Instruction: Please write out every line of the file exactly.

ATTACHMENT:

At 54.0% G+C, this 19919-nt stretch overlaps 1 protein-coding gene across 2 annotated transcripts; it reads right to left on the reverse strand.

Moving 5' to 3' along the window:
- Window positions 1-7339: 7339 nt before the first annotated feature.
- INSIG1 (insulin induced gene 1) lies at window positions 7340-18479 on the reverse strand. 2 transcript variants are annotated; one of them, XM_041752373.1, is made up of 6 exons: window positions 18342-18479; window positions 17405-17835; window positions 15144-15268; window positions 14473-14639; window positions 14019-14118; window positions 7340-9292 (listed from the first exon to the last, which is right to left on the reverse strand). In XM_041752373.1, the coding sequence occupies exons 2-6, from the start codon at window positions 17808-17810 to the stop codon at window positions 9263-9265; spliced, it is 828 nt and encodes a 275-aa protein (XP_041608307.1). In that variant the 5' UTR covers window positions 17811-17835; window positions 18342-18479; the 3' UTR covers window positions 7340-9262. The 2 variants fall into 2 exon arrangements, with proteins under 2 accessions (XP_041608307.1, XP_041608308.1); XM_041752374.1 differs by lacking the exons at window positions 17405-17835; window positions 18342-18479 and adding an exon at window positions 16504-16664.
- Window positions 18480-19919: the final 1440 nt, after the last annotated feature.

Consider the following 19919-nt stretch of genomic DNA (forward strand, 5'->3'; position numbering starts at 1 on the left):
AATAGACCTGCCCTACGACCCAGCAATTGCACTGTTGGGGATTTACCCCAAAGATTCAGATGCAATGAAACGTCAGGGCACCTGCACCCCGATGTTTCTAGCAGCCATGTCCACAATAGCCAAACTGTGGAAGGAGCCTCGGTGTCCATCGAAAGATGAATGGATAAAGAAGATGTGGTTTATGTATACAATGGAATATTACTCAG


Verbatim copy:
At 54.0% G+C, this 19919-nt stretch overlaps 1 protein-coding gene across 2 annotated transcripts; it reads right to left on the reverse strand.

Moving 5' to 3' along the window:
- Window positions 1-7339: 7339 nt before the first annotated feature.
- INSIG1 (insulin induced gene 1) lies at window positions 7340-18479 on the reverse strand. 2 transcript variants are annotated; one of them, XM_041752373.1, is made up of 6 exons: window positions 18342-18479; window positions 17405-17835; window positions 15144-15268; window positions 14473-14639; window positions 14019-14118; window positions 7340-9292 (listed from the first exon to the last, which is right to left on the reverse strand). In XM_041752373.1, the coding sequence occupies exons 2-6, from the start codon at window positions 17808-17810 to the stop codon at window positions 9263-9265; spliced, it is 828 nt and encodes a 275-aa protein (XP_041608307.1). In that variant the 5' UTR covers window positions 17811-17835; window positions 18342-18479; the 3' UTR covers window positions 7340-9262. The 2 variants fall into 2 exon arrangements, with proteins under 2 accessions (XP_041608307.1, XP_041608308.1); XM_041752374.1 differs by lacking the exons at window positions 17405-17835; window positions 18342-18479 and adding an exon at window positions 16504-16664.
- Window positions 18480-19919: the final 1440 nt, after the last annotated feature.

Consider the following 19919-nt stretch of genomic DNA (forward strand, 5'->3'; position numbering starts at 1 on the left):
AATAGACCTGCCCTACGACCCAGCAATTGCACTGTTGGGGATTTACCCCAAAGATTCAGATGCAATGAAACGTCAGGGCACCTGCACCCCGATGTTTCTAGCAGCCATGTCCACAATAGCCAAACTGTGGAAGGAGCCTCGGTGTCCATCGAAAGATGAATGGATAAAGAAGATGTGGTTTATGTATACAATGGAATATTACTCAG